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    My old man has a 64 Impala convertible with a 283/Powerglide. I was joking around with him one day about it because it had a two-speed auto and he told me the Powerglide was serious. I laughed it off until I saw the specs of a serious rock crawling rig with a powerglide
  7. dwayne

    dwayne Silly Adventurer

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    My impression is that effectively homogenization was a mandated homage, even in 1969. There were many, many differences between a full on race car and a street car. Some of those differences were minor, so not so much.
  8. jsb223

    jsb223 ADV Rookie

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    Any Benz diesel sedan with the exhaust coming through a hole in the hood...

    :fpalm
  9. RomaDakota

    RomaDakota Nixie Me

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    I dunno. Paint it flat black, remove the gay seat covers, spoiler and rear bumper cover and it may look alright. If not, then remove the trunk lid and install fuel barrels - instant Mad Max machina!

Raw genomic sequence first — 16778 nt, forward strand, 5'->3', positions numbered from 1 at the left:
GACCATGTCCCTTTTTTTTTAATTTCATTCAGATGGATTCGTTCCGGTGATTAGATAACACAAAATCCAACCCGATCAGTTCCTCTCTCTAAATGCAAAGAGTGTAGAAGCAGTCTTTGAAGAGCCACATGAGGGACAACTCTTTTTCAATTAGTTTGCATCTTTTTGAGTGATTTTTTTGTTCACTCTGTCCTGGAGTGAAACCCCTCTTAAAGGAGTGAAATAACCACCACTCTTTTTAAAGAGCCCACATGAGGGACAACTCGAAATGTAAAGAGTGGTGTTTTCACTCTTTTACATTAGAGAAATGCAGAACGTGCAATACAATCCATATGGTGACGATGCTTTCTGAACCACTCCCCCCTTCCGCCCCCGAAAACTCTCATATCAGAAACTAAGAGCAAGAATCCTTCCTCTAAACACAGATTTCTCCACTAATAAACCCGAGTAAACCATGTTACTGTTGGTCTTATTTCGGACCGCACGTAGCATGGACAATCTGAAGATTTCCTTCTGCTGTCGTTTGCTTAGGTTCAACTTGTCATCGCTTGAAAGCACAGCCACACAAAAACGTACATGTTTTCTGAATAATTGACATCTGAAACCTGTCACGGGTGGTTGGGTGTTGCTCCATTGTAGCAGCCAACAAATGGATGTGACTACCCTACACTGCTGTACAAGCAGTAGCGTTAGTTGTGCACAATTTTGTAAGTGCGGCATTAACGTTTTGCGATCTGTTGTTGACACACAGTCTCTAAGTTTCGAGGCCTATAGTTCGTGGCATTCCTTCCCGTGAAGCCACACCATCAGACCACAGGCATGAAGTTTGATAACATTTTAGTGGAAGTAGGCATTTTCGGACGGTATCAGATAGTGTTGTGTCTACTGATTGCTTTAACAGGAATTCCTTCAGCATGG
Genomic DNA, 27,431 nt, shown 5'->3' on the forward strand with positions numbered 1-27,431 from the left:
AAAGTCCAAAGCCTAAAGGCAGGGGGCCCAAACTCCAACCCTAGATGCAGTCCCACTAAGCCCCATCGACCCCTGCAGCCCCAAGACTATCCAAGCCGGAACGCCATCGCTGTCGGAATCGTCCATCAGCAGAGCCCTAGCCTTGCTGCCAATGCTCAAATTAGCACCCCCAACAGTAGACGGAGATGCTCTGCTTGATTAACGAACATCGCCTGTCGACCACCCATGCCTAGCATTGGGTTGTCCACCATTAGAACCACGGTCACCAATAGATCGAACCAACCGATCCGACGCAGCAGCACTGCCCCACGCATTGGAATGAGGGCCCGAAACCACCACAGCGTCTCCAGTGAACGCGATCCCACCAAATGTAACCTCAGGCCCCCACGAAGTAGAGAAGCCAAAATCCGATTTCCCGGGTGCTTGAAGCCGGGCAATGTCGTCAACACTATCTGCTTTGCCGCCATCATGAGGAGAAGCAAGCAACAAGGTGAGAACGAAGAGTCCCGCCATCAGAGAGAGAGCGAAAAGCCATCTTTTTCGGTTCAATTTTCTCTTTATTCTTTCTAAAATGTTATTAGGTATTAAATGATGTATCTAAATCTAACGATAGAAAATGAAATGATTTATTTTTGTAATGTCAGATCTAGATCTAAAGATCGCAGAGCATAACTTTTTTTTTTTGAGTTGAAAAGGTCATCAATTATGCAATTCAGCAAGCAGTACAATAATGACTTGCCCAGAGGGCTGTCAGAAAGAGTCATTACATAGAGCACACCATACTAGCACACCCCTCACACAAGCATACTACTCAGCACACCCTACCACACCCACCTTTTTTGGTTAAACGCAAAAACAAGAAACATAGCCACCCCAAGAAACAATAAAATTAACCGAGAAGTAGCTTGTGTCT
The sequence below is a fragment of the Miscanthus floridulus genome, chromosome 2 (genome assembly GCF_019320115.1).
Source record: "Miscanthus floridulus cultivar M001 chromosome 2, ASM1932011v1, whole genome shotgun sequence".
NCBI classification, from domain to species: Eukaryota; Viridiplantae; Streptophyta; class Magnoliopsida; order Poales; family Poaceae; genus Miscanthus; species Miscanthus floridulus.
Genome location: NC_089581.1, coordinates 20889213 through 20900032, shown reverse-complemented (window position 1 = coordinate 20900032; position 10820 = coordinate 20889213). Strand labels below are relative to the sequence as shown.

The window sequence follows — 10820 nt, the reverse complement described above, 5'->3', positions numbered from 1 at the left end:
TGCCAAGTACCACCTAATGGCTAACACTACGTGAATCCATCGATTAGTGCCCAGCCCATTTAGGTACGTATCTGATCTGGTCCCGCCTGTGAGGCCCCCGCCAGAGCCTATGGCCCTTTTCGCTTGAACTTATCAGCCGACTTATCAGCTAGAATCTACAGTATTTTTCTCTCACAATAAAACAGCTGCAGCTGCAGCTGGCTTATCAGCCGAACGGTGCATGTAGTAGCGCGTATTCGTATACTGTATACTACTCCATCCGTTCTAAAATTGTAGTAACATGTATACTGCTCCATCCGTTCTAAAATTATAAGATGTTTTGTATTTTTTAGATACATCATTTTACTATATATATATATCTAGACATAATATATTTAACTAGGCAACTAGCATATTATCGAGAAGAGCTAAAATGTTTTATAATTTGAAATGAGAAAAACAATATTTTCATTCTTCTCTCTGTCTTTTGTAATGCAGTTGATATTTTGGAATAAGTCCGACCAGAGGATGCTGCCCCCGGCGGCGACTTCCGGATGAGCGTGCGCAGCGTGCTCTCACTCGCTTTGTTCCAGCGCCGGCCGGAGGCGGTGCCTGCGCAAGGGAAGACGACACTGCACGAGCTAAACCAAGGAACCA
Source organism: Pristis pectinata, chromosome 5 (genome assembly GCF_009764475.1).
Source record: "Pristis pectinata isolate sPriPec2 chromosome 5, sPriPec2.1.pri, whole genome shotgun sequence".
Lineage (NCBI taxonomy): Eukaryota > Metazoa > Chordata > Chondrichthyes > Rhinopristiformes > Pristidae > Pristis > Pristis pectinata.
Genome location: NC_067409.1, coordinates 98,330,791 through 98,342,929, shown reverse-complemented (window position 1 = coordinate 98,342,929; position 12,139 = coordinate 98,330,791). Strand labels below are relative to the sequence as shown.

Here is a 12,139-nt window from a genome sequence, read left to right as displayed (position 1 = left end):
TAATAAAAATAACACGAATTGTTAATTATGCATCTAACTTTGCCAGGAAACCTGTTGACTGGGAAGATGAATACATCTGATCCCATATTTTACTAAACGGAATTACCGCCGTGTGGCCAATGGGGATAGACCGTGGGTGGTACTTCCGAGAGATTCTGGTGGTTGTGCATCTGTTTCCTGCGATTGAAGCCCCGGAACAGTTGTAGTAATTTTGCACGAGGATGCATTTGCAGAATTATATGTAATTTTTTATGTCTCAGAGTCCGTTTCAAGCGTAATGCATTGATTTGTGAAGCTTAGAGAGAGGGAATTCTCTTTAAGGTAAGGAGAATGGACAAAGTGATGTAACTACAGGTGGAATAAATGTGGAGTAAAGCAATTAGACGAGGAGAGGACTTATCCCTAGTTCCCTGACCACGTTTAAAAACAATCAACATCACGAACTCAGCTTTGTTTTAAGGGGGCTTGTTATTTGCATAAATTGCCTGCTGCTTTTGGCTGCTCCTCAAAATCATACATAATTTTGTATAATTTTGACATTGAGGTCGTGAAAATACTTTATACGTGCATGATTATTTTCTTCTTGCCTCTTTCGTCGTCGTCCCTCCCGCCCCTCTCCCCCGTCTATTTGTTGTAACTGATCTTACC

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  10. eatpasta

    eatpasta Lawnmower Target

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    Like this guy?



    I hate to admit it but I think this is cool even if it's stupid an impractical

    :hide
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  11. dwayne

    dwayne Silly Adventurer

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    That might need to go in the other thread...
  12. eatpasta

    eatpasta Lawnmower Target

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    cars made better by people with good taste?

    :scratch
  13. dwayne

    dwayne Silly Adventurer

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  14. DeepBarney

    DeepBarney Nubile Adventurer

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    It wasn't homage/homogenization though. It was homogolate/homogolation. Two very different things. As per the race sanctioning body, they had to offer it to the public so it could be used (even in a HIGHLY modified form) in competition. Obviously the cars raced were quite different from those on the street, but the street cars were still what the race cars were derived from.
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  15. Ragin Rabbi